One in four public-facing domain name system (DNS) servers on the internet are still vulnerable to the Kaminsky flaw, according to the fourth annual survey of DNS servers by network services vendor Infoblox. 

Survey: One DNS Server in 10 Is 'trivially Vulnerable' [IDG] 
More than 10 percent of the Internet's DNS (Domain Name System) servers are still vulnerable to cache-poisoning attacks, according to a worldwide survey of public-facing Internet nameservers. 

Survey: 1 in 4 DNS servers still vulnerable to Kaminsky flaw 
Despite industry efforts to lock down DNS servers, one in four remain vulnerable to cache poisoning due to the well-documented Kaminsky flaw identified earlier this year and another 40% could be considered a danger to themselves and others, recent research shows. 

Distributed DoS attacks surging in scale, ISPs report 
Massive distributed denial-of-service attacks against ISPs and their customers doubled in intensity over the past year, according to a new survey. 

25% Of DNS Servers Still Vulnerable To Kaminsky Flaw 
Security researchers say that DNS will remain a primary exploit target because many people don't understand the Internet's domain name system. 

One in ten DNS servers still vulnerable to poisoning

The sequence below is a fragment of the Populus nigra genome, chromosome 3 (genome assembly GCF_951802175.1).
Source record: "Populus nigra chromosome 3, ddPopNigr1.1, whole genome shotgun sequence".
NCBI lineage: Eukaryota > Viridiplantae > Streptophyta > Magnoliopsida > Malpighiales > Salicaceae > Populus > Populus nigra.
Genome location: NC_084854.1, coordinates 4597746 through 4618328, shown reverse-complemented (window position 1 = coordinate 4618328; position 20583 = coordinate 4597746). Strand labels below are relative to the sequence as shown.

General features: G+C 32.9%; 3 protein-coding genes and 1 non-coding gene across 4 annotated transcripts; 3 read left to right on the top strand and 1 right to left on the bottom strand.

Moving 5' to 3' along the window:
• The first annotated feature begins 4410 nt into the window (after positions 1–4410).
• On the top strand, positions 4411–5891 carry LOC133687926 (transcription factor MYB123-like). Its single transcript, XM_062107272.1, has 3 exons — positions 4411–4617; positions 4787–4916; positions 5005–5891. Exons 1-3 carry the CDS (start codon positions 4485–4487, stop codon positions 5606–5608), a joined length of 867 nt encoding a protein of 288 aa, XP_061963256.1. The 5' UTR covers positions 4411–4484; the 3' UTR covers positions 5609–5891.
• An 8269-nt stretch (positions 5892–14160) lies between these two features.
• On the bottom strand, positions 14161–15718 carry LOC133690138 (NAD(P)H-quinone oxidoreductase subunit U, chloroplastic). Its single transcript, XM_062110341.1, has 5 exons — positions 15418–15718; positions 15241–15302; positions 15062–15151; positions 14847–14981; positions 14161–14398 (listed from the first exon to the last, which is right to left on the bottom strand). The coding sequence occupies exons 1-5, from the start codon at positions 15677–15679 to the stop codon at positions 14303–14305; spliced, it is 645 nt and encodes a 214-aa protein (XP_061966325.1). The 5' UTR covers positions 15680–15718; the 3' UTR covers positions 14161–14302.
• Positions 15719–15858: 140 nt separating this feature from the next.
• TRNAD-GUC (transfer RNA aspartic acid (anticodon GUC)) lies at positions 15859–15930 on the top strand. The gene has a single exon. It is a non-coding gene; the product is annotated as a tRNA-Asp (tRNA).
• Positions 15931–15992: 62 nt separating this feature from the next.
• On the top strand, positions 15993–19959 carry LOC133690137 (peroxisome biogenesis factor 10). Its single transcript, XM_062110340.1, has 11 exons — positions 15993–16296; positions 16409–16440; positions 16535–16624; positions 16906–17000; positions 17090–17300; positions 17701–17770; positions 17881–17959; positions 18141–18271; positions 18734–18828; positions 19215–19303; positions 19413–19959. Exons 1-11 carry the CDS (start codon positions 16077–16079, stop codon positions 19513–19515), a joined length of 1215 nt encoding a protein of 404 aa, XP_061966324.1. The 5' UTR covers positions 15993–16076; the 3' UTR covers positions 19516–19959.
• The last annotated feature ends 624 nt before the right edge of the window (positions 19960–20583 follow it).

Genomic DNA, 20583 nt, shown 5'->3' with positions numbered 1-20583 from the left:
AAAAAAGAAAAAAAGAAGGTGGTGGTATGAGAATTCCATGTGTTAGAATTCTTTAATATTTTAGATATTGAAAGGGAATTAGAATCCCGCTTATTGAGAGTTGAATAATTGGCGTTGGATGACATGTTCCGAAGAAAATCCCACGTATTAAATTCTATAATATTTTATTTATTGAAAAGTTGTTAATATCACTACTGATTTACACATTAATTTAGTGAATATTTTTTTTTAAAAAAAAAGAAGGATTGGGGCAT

Four months after researchers warned of a nasty design flaw in the net's address lookup system, more than 10 per cent of the servers used to resolve domain names on the internet remain "trivially vulnerable" to attack, a new study concludes. 

Systems for critical industries wide open to cyberattacks 
The networks used to manage the industries that the nation relies on, such as energy, transportation and chemicals, are vulnerable to cyberattacks, according to a survey of executives that operate critical infrastructure. 

ISPs under strain from barrage of DDoS attacks 
Internet service providers now spend most of their IT security resources detecting and mitigating distributed denial-of-service attacks, according to a report from Arbor Networks. 

ISPs Raise Concerns over SPAM Attacks and IPv6 Security 
Arbor Networks has just released its latest annual worldwide Infrastructure Security Report. The study reveals that almost half of ISPs now consider their DNS services vulnerable, while others have expressed concern about "emerging threats" from IPv6 and VoIP. 

ISPs fear IPv6 security threats 
The survey polled around 70 IP network operators across the globe, reporting a continued rise in smaller scale and more sophisticated attacks, including service-level and application targeted attacks, DNS poisoning and route hijacking.